Joe Biden ‘Disappointed’ by Supreme Court Ruling on OSHA Vaccine Mandate

Joe Biden polling
AP Photo/Evan Vucci

President Joe Biden said Thursday he was “disappointed” that the Supreme Court ruled against his coronavirus vaccine mandate for all businesses with over 100 employees.

“I am disappointed that the Supreme Court has chosen to block common-sense life-saving requirements for employees at large businesses that were grounded squarely in both science and the law,” Biden said in a 361 statement issued by the White House after the ruling.

The Supreme Court decision on the OSHA mandate was 6-3.

Biden defended his mandate, calling it “a very modest burden,” and noting it would allow workers to avoid vaccination by wearing a mask at work and getting tested once a week.

White House press secretary Jen Psaki refused to say whether the president would try to level a different version of a vaccine mandate that might be found legal by the courts.

In his statement, the president celebrated the Supreme Court decision to uphold his mandate requiring medical workers to get vaccinated.

“Today’s decision by the Supreme Court to uphold the requirement for health care workers will save lives,” he said, promising to enforce the rule.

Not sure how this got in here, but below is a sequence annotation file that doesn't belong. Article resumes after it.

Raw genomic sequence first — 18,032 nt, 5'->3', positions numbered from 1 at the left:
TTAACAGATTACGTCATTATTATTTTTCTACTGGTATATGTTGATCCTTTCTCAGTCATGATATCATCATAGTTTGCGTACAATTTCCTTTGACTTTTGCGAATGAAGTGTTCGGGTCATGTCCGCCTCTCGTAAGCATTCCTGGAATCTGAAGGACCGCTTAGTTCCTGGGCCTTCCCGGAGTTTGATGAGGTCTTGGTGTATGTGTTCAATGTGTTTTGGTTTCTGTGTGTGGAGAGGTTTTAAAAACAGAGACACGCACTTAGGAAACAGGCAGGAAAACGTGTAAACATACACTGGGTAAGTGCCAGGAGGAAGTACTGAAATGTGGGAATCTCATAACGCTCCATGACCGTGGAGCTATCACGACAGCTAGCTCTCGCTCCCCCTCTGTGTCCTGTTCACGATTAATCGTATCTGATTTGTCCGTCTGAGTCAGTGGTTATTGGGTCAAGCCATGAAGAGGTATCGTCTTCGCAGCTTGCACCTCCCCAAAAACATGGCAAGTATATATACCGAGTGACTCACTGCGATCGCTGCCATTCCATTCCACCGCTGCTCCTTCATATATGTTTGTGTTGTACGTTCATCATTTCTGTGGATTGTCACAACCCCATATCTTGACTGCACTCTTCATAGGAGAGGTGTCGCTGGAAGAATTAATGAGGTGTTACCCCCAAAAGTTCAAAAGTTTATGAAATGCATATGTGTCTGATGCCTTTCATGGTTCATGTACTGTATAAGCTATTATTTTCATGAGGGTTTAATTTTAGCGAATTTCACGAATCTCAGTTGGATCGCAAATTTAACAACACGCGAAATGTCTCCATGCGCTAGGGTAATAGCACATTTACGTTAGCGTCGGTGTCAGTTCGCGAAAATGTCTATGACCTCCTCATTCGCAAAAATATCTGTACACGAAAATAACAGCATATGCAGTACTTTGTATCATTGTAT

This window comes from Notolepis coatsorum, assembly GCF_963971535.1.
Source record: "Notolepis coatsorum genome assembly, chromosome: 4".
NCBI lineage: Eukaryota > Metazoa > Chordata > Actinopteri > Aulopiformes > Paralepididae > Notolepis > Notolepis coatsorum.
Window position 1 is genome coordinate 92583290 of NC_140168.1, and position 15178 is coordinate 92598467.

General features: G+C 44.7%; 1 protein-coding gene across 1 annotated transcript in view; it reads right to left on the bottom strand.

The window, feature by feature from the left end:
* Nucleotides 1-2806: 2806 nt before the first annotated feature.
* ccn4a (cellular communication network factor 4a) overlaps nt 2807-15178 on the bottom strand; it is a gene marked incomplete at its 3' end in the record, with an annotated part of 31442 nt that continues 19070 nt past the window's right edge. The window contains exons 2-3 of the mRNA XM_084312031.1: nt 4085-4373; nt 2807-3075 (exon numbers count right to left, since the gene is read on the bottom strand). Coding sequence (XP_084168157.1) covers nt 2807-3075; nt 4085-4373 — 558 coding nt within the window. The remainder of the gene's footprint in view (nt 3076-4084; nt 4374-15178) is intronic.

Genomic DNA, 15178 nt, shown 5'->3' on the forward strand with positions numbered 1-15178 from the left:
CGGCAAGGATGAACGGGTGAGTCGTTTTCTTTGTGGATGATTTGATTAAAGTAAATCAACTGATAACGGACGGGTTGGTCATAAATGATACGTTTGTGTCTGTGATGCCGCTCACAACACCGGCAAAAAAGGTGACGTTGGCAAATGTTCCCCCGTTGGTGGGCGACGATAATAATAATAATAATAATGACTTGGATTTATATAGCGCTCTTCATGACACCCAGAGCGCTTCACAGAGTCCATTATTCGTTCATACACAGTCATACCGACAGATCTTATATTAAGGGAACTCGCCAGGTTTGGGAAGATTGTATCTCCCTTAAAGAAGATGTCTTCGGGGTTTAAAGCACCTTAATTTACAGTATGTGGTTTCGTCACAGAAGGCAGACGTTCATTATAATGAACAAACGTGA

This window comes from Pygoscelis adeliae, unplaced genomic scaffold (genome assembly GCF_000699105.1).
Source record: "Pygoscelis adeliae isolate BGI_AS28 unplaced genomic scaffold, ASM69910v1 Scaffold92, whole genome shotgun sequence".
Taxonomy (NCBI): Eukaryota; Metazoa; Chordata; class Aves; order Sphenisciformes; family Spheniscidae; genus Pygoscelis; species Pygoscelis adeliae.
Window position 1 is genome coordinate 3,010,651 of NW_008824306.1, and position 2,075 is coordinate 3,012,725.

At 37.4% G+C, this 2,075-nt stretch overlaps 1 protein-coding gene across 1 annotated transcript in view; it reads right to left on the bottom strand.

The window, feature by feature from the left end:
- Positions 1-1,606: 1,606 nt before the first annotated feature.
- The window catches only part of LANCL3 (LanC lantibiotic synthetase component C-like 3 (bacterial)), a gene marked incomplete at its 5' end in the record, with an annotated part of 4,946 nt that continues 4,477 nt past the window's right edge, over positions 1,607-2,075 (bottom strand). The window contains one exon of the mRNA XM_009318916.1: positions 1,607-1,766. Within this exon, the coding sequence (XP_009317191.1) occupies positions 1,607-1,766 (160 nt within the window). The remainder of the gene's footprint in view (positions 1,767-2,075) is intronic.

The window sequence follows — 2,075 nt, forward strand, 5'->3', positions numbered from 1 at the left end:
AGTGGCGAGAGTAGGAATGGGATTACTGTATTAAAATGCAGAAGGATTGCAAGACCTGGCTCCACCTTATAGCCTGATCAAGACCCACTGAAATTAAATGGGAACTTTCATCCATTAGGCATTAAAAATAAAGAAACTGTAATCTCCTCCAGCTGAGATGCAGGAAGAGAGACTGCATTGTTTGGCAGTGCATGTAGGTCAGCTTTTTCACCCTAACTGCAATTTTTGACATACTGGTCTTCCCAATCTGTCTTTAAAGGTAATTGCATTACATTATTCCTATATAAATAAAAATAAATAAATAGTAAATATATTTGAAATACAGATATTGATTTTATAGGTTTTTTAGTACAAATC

The decision on the CMS medical mandate was 5-4 as Chief Justice John Roberts and Justice Brett Kavanaugh joined three Democrat appointees.

But as the Supreme Court opinion pointed out, the mandate for medical workers includes an exemption for employees who object to getting the coronavirus vaccine for religious or medical reasons, leaving open options for employees who do not want to get vaccinated.

Biden urged States to level their own vaccination mandates and encouraged private businesses to do the same.

“The Court has ruled that my administration cannot use the authority granted to it by Congress to require this measure, but that does not stop me from using my voice as President to advocate for employers to do the right thing to protect Americans’ health and economy,” he said.

The applications are NFIB v. OSHA, No. 21A244 at the Supreme Court of the United States, and Biden v. Missouri, No. 21A240 in the Supreme Court of the United States.


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